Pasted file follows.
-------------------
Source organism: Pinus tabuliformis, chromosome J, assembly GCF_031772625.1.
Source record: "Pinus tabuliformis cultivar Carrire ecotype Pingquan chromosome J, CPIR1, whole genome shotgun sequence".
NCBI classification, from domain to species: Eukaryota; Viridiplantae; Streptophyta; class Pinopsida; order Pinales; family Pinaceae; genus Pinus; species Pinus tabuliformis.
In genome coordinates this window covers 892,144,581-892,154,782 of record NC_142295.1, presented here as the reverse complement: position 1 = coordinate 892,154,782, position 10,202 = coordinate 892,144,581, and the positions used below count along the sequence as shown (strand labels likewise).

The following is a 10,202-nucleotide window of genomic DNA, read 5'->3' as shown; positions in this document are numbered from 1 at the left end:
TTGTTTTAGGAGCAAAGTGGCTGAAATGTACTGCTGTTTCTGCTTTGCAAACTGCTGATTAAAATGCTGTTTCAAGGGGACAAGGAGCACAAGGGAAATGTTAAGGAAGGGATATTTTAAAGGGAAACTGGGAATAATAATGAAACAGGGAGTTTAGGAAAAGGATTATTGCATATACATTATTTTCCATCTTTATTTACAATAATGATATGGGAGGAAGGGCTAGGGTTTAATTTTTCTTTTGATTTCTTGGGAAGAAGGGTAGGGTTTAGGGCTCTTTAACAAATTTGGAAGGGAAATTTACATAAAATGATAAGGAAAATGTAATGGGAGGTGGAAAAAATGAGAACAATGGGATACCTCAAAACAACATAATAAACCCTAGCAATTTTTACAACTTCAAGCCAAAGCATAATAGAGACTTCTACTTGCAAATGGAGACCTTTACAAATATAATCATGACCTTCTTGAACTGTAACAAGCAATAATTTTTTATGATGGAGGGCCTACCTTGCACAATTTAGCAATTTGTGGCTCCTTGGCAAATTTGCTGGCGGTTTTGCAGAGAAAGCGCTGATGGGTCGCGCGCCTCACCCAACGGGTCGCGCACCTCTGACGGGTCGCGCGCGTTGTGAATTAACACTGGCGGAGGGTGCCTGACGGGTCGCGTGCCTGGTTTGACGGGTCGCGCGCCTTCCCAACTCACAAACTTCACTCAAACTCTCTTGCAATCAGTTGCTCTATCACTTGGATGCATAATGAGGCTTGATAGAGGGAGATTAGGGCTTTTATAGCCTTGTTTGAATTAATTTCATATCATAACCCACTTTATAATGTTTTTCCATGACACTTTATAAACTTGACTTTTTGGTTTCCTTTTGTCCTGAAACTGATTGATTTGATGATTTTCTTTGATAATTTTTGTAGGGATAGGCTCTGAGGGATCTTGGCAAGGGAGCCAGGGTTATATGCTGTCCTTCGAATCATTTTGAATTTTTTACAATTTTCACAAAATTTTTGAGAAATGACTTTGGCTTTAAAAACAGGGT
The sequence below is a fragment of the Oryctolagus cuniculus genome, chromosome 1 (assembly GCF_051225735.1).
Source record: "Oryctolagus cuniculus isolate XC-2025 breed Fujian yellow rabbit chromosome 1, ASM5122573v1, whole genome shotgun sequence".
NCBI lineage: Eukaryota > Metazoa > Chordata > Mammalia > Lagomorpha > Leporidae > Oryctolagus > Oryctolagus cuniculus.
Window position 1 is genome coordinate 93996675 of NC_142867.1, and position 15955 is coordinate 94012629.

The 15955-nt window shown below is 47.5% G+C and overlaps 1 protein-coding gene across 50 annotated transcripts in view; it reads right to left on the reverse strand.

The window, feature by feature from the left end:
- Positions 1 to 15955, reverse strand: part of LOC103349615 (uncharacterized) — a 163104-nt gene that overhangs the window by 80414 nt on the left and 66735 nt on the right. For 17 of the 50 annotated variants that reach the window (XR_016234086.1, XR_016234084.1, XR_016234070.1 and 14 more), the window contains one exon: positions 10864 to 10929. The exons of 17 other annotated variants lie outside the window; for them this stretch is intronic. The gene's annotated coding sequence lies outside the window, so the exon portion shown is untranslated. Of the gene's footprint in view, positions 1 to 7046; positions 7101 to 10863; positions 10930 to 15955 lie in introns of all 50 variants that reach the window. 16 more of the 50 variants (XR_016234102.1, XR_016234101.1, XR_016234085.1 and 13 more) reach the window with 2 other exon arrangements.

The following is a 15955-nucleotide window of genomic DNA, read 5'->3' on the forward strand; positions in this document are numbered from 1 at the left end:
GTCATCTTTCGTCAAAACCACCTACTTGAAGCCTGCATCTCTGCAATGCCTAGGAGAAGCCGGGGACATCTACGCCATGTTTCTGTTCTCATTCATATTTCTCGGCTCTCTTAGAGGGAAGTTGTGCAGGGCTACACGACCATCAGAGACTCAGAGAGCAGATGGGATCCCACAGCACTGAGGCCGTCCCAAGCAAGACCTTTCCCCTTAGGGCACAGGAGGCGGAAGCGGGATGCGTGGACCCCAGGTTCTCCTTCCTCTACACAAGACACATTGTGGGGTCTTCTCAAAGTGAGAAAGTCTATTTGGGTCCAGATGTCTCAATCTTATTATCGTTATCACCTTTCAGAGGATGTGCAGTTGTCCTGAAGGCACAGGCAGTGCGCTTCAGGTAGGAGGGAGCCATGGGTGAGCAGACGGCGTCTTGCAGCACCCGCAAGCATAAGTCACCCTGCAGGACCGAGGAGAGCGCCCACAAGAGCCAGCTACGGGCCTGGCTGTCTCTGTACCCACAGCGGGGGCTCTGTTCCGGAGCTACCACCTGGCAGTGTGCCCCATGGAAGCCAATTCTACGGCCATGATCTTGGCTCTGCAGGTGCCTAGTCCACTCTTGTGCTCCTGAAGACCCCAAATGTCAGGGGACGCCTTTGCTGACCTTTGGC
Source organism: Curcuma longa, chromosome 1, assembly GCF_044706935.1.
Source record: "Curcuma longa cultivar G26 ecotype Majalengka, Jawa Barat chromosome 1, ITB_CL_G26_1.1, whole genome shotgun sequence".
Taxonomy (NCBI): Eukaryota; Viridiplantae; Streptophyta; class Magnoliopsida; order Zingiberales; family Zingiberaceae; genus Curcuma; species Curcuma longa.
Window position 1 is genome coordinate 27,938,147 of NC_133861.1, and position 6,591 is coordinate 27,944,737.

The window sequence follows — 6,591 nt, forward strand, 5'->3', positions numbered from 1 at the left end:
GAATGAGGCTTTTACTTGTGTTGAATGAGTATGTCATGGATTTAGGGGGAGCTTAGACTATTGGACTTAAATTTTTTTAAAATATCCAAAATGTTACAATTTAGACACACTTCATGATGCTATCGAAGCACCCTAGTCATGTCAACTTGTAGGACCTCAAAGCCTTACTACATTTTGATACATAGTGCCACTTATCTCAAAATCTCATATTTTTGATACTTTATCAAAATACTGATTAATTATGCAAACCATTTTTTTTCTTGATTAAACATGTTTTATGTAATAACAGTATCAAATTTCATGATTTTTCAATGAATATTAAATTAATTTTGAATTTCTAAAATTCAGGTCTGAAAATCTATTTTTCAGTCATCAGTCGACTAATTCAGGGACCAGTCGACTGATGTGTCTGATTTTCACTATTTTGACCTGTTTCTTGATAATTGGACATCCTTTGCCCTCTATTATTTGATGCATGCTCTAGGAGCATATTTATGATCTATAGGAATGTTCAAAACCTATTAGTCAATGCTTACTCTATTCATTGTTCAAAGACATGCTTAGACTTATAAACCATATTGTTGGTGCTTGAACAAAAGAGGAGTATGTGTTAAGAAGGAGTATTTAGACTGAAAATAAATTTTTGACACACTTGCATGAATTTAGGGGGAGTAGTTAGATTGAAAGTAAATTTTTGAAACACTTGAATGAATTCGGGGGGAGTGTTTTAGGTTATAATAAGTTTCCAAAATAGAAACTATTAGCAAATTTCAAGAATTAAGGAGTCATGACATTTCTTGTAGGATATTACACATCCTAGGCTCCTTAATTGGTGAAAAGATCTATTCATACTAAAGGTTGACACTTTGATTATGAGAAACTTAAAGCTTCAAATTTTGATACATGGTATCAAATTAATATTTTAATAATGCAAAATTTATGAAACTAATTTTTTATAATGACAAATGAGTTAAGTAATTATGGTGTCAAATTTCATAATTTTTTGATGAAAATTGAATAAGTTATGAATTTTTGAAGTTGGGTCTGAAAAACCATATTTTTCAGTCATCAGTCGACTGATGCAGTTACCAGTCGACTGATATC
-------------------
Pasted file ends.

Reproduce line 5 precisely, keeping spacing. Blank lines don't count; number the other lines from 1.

The following is a 10,202-nucleotide window of genomic DNA, read 5'->3' as shown; positions in this document are numbered from 1 at the left end: